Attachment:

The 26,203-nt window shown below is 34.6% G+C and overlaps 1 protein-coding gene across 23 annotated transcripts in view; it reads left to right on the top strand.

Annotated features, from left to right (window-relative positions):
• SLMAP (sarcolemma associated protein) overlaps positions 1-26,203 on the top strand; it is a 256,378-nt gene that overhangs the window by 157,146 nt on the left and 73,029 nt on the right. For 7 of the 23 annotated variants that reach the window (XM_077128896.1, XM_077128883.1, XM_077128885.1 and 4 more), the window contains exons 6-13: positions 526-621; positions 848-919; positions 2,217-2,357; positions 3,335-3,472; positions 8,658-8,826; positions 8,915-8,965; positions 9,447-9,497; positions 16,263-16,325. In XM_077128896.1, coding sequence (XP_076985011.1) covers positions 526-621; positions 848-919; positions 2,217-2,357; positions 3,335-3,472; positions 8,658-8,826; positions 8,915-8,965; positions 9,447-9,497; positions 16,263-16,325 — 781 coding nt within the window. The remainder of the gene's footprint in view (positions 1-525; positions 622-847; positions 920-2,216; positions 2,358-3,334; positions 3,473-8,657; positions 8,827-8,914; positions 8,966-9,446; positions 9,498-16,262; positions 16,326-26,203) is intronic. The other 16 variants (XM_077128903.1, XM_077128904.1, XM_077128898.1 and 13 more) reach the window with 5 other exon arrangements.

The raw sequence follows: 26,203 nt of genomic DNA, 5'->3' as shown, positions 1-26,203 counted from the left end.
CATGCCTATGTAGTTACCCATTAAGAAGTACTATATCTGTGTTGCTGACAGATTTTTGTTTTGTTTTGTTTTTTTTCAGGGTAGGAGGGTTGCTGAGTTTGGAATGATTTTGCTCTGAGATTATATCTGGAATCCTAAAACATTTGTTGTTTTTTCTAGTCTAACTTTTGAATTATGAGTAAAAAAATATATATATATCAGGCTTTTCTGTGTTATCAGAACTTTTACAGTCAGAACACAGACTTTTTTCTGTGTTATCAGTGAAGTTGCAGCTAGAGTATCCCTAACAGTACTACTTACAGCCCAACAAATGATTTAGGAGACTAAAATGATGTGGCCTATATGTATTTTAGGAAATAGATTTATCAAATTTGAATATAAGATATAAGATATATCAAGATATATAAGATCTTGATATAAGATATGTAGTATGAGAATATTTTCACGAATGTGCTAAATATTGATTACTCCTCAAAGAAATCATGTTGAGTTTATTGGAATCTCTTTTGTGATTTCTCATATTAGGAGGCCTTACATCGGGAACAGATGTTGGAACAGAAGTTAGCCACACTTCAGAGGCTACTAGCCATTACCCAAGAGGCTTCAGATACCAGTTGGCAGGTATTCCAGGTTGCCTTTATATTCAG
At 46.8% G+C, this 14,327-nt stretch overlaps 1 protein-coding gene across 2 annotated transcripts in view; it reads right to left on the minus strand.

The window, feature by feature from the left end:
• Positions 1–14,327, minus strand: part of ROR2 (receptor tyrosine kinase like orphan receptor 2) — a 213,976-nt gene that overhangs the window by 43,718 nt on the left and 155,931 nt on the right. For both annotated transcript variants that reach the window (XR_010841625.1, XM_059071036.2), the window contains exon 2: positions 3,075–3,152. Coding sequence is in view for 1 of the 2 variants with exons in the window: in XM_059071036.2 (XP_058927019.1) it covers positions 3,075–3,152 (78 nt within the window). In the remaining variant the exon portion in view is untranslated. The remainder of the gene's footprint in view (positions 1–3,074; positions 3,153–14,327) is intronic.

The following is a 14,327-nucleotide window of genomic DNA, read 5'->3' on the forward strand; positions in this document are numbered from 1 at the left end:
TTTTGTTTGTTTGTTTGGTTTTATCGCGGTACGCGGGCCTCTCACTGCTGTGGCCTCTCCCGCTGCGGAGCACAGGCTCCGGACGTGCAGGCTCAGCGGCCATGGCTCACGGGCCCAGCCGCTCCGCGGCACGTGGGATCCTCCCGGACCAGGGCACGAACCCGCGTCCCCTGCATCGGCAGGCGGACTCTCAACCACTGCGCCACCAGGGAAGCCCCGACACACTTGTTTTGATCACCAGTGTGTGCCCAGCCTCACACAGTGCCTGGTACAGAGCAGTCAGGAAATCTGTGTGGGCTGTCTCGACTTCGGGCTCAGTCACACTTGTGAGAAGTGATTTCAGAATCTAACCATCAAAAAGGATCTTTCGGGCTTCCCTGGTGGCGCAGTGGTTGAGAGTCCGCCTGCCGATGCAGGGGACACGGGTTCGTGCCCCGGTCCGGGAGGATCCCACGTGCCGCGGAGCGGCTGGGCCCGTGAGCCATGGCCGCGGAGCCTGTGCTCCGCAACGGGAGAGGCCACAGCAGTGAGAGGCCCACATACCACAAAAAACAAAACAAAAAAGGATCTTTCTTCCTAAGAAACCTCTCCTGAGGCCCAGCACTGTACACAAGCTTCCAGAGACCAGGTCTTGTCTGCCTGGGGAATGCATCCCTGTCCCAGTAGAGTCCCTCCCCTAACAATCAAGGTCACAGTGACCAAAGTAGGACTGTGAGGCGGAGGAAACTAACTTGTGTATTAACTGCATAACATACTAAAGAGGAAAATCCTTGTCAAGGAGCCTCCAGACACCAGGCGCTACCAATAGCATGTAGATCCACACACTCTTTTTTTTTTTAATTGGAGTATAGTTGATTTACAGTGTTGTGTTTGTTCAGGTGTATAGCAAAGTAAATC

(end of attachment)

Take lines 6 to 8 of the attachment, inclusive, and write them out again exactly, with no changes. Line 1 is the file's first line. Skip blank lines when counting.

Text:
At 46.8% G+C, this 14,327-nt stretch overlaps 1 protein-coding gene across 2 annotated transcripts in view; it reads right to left on the minus strand.

The window, feature by feature from the left end:
• Positions 1–14,327, minus strand: part of ROR2 (receptor tyrosine kinase like orphan receptor 2) — a 213,976-nt gene that overhangs the window by 43,718 nt on the left and 155,931 nt on the right. For both annotated transcript variants that reach the window (XR_010841625.1, XM_059071036.2), the window contains exon 2: positions 3,075–3,152. Coding sequence is in view for 1 of the 2 variants with exons in the window: in XM_059071036.2 (XP_058927019.1) it covers positions 3,075–3,152 (78 nt within the window). In the remaining variant the exon portion in view is untranslated. The remainder of the gene's footprint in view (positions 1–3,074; positions 3,153–14,327) is intronic.